Strangely, throughout the long ordeal, the Seabolts and other neighbors heard nothing. Stranger still, Glenna Sharp’s younger sons and their guest for the night were unharmed. Early reports claimed that the boys “slept through” the massacre, although that claim was subsequently contradicted. Sheila Sharp discovered the carnage when she returned home at 7:00 A.M. on April 12. Shocked, she retreated to the Seabolt cabin and secured their help in extricating Greg, Ricky, and Justin through a bedroom window. The Seabolts telephoned the sheriff’s office at 7:10 and deputies arrived 10 minutes later to examine the crime scene.

They soon found out that Tina Sharp was missing. Sheila had not seen her sister when she left to sleep with the Seabolts and assumed that Tina had been “playing somewhere outside.” Also missing, according to Sheila, was a “shoebox” made by Tina as a school project and normally kept in Cabin 28's kitchen with various tools inside; Tina’s red nylon iacket; and a pair of Tina’s shoes, with the word “GASS” [for Great American Shoe Store, the slogan of Kinney Shoes) printed on the soles. Detectives found no sign of forced entry, but noted knife marks on various bloodstained walls. The bloodstains were all type O, matching members of the Sharp family and some 41 percent of all Americans. Other evidence found in Cabin 28 included three murder weapons (a bloody hammer, a butcher’s knife, and a bent steak knife); a blue Windbreaker with redand white stripes, found near Dana Wingate’s body; a still—unidentified fingerprint lifted from a handrail on the outside rear stairs; and a button found on the ground behind the cabin. Officers noted that Cabin 28’s telephone was off the hook, all the lights were switched off, and the drapes were pulled shut.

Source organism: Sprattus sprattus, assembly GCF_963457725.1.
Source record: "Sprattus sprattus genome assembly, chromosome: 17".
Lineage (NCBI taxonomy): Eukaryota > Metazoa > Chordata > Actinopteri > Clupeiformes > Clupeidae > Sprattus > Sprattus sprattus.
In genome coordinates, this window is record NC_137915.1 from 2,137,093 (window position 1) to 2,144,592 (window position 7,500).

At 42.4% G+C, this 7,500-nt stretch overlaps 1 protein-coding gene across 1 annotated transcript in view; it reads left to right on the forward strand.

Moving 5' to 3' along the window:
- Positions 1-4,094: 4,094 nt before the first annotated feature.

Detectives questioned the Smartts on April 13, searching their home and the Keddie Resort’s clubhouse for clues. Marilyn Smartt later told documentary filmmakers that a bloody jacket belonging to Tina Sharp was found in her basement, but if so, no record of the discovery now exists. Martin Smartt told investigators that his claw hammer was missing, but it never surfaced. Sheriff Doug Thomas subsequently claimecl that Martin provided “endless clues” in the case, each one designed to “throw the suspicion away from him.”

Houseguest Justin X told conflicting stories to police, first claiming that he “dreamed” details of the murders, later saying that he witnessed the crime while awake. According to the latter statement, he was watching TV with Gary and Rick Sharp in their bedroom, when sounds from the living room drew him to investigate. He saw Glenna Sharp with two men, one sporting a moustache and long hair, the other clean-shaven with shorter hair. Both men reportedly wore eyeglasses. John Sharp and Dana Wingate entered the cabin and began to argue with the men, sparking a “fight” that ended in mass murder. During the assaults, Tina Sharp emerged from her bedroom, dragging a blanket and asking, “What's going on?” The intruders then seized her and carried her out the backdoor while she shouted for help.